"The journey, up until this point, has been great but it's just as rewarding to play someone's birthday party or someone's wedding and they send you an email or a text and it says, 'We had a great time' because it's really about the experience. It is really about creating a memorable experience no matter if that's in front of a large group or a small, more intimate group."

The Rodney Block Collective is made up of Andre Franklin on keyboards, Joel Crutcher on bass guitar and Jonathan Burks on drums. Bijoux Pighee steps in when the Collective needs a vocalist. Block says all of them are good enough to start their own group.

"If other opportunities pop up, I am the first to understand and let people be great," Block says. "If you look at Miles Davis' journey, you know Herbie Hancock was in his band and John Coltrane was in his band. All of these famous people who went on to become superstars and they all started with Miles."

Block performed more than 130 gigs in 2019 -- on the road about a third of the time. When he is in Little Rock -- even if he has been up late the night before -- he makes it point to attend the Sunday service at Morning Star Missionary Baptist Church in North Little Rock.

"The journey has been a lot of fun. I'm proud to be from Dumas. I'm proud to be from Arkansas," Block says. "I'm proud to play at my little Baptist Church on Sunday."

Jean, who is now the chief legal officer at the Little Rock Reclamation Authority, says what makes her husband special is he is kind and genuine.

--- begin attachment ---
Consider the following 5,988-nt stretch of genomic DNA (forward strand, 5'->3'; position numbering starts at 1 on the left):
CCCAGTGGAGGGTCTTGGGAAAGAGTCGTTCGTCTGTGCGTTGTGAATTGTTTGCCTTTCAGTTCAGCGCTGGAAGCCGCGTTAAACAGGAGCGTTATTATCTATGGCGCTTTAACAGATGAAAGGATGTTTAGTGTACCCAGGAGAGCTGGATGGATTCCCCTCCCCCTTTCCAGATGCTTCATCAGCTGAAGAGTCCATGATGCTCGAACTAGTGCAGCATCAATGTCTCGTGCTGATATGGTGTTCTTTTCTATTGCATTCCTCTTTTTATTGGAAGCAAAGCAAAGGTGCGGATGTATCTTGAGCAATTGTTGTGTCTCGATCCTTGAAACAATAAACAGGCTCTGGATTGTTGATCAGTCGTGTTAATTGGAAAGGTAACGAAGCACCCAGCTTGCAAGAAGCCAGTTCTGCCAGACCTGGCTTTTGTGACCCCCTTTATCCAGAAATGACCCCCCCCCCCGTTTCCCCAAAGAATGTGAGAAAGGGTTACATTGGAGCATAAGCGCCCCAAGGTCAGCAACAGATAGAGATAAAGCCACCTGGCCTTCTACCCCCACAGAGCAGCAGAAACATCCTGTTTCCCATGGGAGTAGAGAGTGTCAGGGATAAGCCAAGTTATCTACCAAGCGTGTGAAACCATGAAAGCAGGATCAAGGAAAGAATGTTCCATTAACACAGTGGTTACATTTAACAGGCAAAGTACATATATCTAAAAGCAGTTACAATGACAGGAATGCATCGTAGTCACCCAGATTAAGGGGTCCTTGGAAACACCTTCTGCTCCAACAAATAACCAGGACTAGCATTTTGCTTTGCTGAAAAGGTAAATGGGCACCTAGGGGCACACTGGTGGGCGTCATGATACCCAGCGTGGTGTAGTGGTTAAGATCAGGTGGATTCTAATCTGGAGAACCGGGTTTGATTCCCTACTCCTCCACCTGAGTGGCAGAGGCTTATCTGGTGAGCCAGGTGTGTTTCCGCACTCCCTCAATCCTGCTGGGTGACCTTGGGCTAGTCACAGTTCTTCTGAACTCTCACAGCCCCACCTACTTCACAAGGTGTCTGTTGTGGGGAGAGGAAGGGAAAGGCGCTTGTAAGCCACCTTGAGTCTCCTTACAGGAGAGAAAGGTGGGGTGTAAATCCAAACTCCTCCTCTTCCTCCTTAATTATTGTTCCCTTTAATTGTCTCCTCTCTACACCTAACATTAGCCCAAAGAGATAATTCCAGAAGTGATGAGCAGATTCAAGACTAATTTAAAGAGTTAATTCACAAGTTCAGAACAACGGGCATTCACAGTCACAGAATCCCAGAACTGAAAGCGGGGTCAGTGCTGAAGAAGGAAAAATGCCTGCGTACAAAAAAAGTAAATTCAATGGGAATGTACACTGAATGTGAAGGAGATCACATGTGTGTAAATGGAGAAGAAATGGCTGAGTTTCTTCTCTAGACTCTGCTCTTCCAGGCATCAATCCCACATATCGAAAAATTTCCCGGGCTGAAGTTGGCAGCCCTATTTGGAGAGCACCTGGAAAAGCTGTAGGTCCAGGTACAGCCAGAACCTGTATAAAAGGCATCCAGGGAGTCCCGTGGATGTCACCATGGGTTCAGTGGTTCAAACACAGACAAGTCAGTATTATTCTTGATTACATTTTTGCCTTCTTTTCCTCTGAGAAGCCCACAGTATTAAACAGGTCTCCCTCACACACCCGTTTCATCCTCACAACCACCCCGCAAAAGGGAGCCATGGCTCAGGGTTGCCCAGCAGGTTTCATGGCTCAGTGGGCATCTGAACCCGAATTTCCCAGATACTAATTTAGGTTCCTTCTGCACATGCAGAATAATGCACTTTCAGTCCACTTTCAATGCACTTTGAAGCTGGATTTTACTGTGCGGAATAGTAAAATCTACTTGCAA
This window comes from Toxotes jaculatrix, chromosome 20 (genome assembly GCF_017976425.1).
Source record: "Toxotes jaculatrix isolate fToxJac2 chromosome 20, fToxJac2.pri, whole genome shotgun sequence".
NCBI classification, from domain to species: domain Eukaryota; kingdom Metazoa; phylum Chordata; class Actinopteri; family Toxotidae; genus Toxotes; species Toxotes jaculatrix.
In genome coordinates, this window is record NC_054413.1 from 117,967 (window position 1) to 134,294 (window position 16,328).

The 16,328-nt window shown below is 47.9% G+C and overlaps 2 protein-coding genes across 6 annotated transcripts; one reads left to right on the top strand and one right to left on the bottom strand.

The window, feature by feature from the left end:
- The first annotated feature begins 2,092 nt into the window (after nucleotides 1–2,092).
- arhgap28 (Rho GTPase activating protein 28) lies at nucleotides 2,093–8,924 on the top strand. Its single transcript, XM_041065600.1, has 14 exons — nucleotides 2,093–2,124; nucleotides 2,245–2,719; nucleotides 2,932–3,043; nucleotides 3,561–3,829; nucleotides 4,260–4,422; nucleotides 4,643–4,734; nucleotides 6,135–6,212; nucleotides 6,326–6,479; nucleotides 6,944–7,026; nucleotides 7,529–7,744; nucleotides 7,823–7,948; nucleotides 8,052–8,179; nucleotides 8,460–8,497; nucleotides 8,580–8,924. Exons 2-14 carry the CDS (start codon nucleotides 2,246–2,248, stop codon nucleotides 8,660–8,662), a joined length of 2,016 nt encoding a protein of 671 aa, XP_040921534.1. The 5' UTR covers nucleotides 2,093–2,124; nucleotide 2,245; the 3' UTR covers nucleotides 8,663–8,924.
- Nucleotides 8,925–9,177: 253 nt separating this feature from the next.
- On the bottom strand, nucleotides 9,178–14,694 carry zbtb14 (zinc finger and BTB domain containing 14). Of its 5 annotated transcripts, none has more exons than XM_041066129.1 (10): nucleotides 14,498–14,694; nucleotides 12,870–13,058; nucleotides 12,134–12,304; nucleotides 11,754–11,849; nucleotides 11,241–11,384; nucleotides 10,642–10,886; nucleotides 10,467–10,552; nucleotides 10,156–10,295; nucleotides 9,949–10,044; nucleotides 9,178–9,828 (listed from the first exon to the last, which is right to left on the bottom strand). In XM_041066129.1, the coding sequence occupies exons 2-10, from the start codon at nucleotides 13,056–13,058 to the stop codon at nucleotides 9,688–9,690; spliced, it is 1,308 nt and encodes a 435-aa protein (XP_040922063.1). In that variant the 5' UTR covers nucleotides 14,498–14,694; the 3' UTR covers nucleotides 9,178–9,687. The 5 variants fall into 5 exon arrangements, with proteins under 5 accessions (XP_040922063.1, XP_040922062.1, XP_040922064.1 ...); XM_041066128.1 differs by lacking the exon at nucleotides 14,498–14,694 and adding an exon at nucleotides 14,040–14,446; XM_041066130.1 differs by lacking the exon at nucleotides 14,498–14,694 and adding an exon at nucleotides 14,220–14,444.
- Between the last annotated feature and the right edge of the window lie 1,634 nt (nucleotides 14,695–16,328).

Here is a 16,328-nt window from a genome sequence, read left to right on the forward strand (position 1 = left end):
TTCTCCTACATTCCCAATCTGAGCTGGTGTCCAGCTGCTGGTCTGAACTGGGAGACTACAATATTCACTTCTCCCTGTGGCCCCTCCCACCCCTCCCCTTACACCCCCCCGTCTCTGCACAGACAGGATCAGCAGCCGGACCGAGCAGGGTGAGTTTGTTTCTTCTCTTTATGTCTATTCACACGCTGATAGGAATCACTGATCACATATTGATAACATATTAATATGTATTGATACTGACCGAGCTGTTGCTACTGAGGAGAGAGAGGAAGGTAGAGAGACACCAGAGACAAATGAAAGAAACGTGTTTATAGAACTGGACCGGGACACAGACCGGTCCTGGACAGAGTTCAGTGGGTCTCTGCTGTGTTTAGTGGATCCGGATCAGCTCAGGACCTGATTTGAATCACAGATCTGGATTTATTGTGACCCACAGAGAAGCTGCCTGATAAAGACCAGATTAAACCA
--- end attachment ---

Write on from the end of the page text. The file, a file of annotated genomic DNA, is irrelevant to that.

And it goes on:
"He is still that way, no matter the opportunities or successes or the really exciting things he has been able to do," she says. "He remains warm and fun and none of it goes to his head. I respect that and, as his wife, I appreciate that."


• DATE AND PLACE OF BIRTH: April 9, 1970, Dumas

• MY IDOL IS: My dad. My dad is a cool dude. He's a self-made man. He works hard. He's a brick mason -- a stone maker. He's done that for 50 years. For the last few years, I've been trying to get him to retire, and he says 'I'm retiring,' but he doesn't. ... He's always been a great provider. He's just a cool individual.

• ONE BIT OF ADVICE MY FATHER GAVE ME: You should always be prepared. He says a carpenter never goes anywhere without his tools.

• MY PET IS: CiCi the cat

• I LIVE IN: The Quapaw Quarter

• I DRIVE A: Hyundai Genesis

• MY FAVORITE VACATION SPOT IS: Puerto Vallarta, Mexico

• MY MUSICAL ICONS ARE: Miles Davis and Roy Hargrove. Roy passed away about this time last year. He was maybe a few months older than me. But he was, hands down, my favorite trumpet player outside of Miles Davis.

• MY ALL-TIME FAVORITE SONG TO PLAY IS: "It Never Entered My Mind" by Miles Davis.

• MY FAVORITE MEAL IS: Fried chicken, twice-baked potatoes and broccoli. My favorite dessert is banana pudding.

• I AM CURRENTLY READING: James Baldwin's The Fire Next Time


Photo by Cary Jenkins
“It’s funny when people say ‘Man you have a great gift.’ It really wasn’t a gift. I really had to work hard. But I think the gift was I just enjoyed it so much.And my heart was in the right place.And I just love the trumpet. So I worked really hard when I was in junior high and high school to to play it.” - Rodney Bernard Block

High Profile on 01/05/2020

CORRECTION: James Baldwin’s book is entitled The Fire Next Time. The book’s title was incorrect in an earlier version of this article.